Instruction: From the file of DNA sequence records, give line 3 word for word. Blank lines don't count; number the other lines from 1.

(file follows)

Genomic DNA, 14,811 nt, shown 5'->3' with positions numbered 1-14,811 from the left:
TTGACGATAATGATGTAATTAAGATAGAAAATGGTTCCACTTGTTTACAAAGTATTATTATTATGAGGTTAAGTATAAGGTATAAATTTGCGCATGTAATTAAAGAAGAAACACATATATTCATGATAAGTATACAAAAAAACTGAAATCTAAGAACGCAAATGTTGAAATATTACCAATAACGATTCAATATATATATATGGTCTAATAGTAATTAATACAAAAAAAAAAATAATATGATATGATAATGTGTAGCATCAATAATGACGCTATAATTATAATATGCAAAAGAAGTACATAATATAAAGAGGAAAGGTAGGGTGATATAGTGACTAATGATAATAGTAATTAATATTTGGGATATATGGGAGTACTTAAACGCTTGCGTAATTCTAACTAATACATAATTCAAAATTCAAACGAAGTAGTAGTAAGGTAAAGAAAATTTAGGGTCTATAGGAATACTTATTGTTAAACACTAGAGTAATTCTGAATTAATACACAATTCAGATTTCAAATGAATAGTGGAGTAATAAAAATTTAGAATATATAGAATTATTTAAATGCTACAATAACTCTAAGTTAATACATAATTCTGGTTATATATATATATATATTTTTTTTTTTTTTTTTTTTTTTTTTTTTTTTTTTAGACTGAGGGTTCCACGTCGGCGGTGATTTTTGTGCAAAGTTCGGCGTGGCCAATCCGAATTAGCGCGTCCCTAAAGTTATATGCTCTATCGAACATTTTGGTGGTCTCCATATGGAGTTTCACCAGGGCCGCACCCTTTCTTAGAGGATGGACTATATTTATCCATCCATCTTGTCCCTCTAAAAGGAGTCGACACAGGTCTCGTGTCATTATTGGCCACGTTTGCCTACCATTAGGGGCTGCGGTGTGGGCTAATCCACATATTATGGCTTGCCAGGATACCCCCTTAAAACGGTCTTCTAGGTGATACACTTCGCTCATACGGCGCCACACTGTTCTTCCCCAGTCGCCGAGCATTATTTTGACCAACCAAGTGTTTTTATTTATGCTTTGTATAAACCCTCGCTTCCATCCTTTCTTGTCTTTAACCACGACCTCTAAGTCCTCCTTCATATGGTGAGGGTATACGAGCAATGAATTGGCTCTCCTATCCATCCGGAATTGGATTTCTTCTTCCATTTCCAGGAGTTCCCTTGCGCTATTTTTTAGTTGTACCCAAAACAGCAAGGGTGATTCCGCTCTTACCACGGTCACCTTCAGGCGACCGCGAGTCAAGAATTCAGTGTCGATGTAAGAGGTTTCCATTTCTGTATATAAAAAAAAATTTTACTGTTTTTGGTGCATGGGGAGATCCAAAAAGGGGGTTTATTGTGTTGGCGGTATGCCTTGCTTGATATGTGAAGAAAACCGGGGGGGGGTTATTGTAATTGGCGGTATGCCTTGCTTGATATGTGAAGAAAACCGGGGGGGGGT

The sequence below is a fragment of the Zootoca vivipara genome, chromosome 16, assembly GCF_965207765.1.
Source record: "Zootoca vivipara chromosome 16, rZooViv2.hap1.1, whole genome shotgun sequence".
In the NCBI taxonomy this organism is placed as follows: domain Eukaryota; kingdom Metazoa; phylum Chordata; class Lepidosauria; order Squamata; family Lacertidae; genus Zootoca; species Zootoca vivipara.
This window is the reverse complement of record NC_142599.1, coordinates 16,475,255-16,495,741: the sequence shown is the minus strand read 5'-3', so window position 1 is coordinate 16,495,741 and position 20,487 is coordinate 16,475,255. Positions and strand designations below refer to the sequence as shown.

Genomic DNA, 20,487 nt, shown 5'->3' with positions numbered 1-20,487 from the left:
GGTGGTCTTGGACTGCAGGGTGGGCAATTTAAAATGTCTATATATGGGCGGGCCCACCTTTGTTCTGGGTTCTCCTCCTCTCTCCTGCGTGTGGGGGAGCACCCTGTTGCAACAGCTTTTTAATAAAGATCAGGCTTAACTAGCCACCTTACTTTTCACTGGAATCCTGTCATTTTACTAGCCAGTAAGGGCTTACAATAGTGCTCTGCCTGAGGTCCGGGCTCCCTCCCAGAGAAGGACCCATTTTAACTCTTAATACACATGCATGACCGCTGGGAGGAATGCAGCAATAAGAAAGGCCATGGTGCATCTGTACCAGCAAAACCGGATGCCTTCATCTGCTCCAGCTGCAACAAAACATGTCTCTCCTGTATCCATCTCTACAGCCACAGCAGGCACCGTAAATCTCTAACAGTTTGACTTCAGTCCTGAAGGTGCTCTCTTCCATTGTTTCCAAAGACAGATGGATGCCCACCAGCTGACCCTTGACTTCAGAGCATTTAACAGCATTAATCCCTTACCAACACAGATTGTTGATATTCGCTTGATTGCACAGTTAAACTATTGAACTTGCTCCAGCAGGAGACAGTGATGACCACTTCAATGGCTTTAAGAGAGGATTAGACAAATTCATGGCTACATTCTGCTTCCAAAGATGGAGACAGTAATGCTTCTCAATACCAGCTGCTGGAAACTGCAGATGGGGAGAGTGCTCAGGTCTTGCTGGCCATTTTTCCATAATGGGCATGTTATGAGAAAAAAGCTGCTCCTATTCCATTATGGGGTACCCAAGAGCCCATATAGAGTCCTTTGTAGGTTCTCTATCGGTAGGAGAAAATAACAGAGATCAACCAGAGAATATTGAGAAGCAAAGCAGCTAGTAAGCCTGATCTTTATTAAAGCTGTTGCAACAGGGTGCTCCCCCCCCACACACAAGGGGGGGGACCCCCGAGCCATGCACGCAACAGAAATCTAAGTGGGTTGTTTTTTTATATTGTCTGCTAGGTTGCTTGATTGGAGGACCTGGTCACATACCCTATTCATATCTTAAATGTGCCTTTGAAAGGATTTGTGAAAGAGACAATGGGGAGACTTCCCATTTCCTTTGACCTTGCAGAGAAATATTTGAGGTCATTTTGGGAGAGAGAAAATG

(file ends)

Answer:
The sequence below is a fragment of the Zootoca vivipara genome, chromosome 16, assembly GCF_965207765.1.